B&T Technologies and its affiliated companies provide Jet-Pro® pelletizting and fluidized-bed drying systems to dry and dehydrate pre- and post-consumer food waste into animal feed.  We provide equipment and engineering services to design and construct large scale food waste-to-animal feed plants. 

Food-to-Feed Process

  • History and Testing
    The first pilot treatabilitity studies to convert food waste to animal feed were done with Walt Disney World resort waste in 1995 at Jet-Pro, Inc.'s R&D facilities in Atchinson, KS. Field trials were performed using dehydrated food waste derived from Disney resort waste at the University of Florida.

    A second set of field trials was conducted in 1996 at the University of Florida in Mariana, FL using dehydrated, pelleted plate waste from a production plant using the Jet-Pro textured drying process at Nutrifeed in Clermont, FL.   Products from the Clermont, FL facility were tested and approved for animal feeding by the Florida Department of Veterinary Medicine. (see below - paper by Professor R. O. Myer et. al. Evaluation of dehydrated restaurant food waste products as feedstuffs for finishing pigs)

    Additional testing was conducted by the New Jersey Department of Agriculture/Division of Animal Health on pelleted, dehydrated food waste from a Jet-Pro food waste processing plant in Perth Amboy, NJ.
    Posted Oct 26, 2019, 11:33 AM by William Moss
  • Food Wastes that can be processed into Animal Feed

    Pre-Consumer (Manufacturing) Food Waste

    Pre-consumer food waste can be blended/texturized to make high fat and or high protein animal feed by blending combinations of wet and dry materials.  Some of the best food wastes that can be processed into animal feed includes:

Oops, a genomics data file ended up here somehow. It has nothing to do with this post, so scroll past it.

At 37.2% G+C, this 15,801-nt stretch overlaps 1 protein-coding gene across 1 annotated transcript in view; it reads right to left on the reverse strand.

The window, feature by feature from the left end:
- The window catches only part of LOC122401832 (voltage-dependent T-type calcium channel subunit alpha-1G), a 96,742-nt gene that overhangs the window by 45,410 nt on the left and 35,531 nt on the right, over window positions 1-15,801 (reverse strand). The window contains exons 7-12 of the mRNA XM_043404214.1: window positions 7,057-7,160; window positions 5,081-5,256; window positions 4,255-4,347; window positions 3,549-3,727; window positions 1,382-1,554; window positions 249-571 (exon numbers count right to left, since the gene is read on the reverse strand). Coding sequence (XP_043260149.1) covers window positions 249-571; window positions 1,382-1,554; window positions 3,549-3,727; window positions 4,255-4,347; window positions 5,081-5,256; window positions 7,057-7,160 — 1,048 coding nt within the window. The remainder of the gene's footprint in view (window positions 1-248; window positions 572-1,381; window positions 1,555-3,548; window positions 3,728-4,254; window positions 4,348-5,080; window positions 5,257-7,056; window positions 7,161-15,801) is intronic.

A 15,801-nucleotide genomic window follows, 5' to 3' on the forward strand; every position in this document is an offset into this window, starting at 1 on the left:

• Bakery Waste
      • Reject Cheese
      • Dairy Processing By-Products (ice cream, whey)
      • Potato Processing Residuals
      • Snack Food Residuals (tacos, tortillas, corn or potato chips)
      • Jams/Jellies
    Food waste can also include supermarket waste (meat trimmings, produce, deli waste), food processing waste (especially vegetable waste), and fish and cannery waste.  These products are not normally considered to be by-products animal feeds.

    There are numerous other by- or co-products of other industries currently fed to animals, examples being brewers and distillers grains, beet pulp, citrus pulp, soy hulls, and cottonseed.
    Posted Dec 30, 2016, 5:10 PM by William Moss
  • Plate Waste (Post-Consumer Food Waste)

    Plate Waste (Post-Consumer Food Waste)

    Post-consumer food waste is plate waste that is scraped from the plate after eating. Americans generate approximately 100 pounds (wet) per capita per year. Societies with family style eating (South Korea, China) generate even more - almost 250 pounds (wet) per capita per year.

    Plate waste is unique because it requires further processing to meet mandated federal sanitation requirements called out in the Federal Swine Protection Act.   Jet-Pro conditioning meets these requirements for additional processing.